Newspaper of Evening Star, January 19, 1858, Page 2

Newspaper of Evening Star dated January 19, 1858 Page 2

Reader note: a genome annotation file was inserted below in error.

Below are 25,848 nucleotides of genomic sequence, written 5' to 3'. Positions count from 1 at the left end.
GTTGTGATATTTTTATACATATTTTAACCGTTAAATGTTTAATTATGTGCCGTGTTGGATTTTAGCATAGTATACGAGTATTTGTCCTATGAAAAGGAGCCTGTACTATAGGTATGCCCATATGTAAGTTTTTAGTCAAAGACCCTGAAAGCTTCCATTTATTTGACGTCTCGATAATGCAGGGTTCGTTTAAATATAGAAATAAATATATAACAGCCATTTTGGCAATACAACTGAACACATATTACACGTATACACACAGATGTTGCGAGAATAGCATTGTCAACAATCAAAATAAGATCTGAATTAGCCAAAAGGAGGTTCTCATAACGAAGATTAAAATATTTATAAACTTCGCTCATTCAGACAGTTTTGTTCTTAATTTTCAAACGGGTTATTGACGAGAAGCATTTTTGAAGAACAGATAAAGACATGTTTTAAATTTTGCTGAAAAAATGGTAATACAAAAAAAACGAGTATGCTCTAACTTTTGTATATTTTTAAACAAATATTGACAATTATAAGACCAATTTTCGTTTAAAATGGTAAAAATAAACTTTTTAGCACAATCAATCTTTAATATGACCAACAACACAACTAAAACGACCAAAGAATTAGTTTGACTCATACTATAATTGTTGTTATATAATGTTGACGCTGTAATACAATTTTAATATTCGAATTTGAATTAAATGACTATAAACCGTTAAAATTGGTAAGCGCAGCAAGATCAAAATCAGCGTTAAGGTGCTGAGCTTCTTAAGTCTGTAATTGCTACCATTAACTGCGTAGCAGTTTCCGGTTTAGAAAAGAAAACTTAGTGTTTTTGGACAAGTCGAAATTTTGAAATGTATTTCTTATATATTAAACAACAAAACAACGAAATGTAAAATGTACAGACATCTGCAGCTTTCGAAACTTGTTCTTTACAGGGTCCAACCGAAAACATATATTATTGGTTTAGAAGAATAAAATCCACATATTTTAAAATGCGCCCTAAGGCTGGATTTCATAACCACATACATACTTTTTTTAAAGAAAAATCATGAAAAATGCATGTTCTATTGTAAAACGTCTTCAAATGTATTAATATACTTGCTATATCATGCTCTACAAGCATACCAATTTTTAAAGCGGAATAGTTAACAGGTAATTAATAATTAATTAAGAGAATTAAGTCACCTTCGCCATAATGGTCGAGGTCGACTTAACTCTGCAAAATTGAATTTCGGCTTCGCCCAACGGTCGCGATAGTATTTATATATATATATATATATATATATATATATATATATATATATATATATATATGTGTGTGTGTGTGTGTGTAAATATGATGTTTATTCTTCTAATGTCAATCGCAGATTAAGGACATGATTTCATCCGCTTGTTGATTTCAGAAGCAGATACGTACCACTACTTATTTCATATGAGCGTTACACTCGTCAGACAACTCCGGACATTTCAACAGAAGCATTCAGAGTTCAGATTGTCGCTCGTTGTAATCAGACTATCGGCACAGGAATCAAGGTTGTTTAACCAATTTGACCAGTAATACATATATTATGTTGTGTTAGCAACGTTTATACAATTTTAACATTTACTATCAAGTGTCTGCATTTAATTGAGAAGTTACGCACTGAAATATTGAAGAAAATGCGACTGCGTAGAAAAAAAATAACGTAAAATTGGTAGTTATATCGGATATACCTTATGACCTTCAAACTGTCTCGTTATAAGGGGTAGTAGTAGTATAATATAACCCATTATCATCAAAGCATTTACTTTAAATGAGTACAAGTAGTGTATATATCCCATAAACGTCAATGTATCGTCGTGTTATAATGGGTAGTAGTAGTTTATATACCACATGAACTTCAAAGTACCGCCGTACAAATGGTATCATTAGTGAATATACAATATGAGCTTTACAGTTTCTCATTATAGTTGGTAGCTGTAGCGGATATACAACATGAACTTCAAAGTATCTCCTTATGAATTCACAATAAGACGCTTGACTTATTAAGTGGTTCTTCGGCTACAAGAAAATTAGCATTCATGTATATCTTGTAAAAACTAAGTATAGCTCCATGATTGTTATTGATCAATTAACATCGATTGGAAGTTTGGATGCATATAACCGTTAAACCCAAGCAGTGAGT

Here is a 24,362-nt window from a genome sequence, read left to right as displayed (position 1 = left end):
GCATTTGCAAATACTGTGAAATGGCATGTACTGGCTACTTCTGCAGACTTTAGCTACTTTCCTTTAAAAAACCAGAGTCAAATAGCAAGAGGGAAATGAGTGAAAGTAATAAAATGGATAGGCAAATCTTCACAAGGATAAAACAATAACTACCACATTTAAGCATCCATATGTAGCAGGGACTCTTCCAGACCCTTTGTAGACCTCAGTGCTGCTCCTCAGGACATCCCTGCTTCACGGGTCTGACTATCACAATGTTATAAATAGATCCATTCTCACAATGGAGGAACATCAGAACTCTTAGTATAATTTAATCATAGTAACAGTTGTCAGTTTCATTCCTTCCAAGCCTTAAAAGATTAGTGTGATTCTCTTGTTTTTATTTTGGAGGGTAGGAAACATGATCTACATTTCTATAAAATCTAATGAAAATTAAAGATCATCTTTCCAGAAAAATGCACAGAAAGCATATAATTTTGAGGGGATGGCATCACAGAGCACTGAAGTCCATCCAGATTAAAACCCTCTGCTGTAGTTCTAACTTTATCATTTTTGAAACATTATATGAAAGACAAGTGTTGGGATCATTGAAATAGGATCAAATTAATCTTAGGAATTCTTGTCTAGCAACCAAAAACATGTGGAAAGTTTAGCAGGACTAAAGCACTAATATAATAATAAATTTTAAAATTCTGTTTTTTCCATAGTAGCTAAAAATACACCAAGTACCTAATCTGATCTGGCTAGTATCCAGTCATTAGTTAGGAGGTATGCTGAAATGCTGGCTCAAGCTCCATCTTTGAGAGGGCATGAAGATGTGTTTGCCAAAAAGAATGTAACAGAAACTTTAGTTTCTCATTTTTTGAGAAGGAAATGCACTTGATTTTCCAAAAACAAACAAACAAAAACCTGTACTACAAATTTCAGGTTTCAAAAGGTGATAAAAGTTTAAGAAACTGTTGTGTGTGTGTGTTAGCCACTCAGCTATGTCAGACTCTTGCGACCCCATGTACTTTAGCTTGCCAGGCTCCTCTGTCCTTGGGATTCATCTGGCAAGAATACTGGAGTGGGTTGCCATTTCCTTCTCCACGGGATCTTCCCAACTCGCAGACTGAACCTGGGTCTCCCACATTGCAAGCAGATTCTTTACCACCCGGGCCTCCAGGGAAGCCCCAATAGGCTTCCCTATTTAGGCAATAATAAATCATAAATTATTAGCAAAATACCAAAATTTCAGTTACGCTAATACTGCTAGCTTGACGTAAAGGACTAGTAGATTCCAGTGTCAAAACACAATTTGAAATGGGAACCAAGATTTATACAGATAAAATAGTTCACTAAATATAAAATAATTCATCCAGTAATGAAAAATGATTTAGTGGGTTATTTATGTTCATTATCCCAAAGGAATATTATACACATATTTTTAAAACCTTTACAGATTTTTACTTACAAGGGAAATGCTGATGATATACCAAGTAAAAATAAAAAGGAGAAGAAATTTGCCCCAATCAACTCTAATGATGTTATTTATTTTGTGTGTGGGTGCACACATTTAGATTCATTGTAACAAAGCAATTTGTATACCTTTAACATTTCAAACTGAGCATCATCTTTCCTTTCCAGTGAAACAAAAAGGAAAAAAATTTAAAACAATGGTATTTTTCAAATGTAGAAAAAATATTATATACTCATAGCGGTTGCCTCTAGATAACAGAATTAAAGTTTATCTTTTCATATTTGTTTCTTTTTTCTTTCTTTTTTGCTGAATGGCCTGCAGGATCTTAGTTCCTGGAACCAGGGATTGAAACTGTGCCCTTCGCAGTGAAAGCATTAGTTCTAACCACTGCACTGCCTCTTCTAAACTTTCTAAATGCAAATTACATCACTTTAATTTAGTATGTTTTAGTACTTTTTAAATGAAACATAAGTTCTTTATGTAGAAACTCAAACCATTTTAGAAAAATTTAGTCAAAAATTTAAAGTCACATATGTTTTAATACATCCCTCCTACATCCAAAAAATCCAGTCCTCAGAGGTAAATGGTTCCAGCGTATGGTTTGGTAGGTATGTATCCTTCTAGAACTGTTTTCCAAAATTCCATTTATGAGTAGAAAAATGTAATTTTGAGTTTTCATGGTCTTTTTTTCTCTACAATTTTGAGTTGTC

Text content (automatically generated)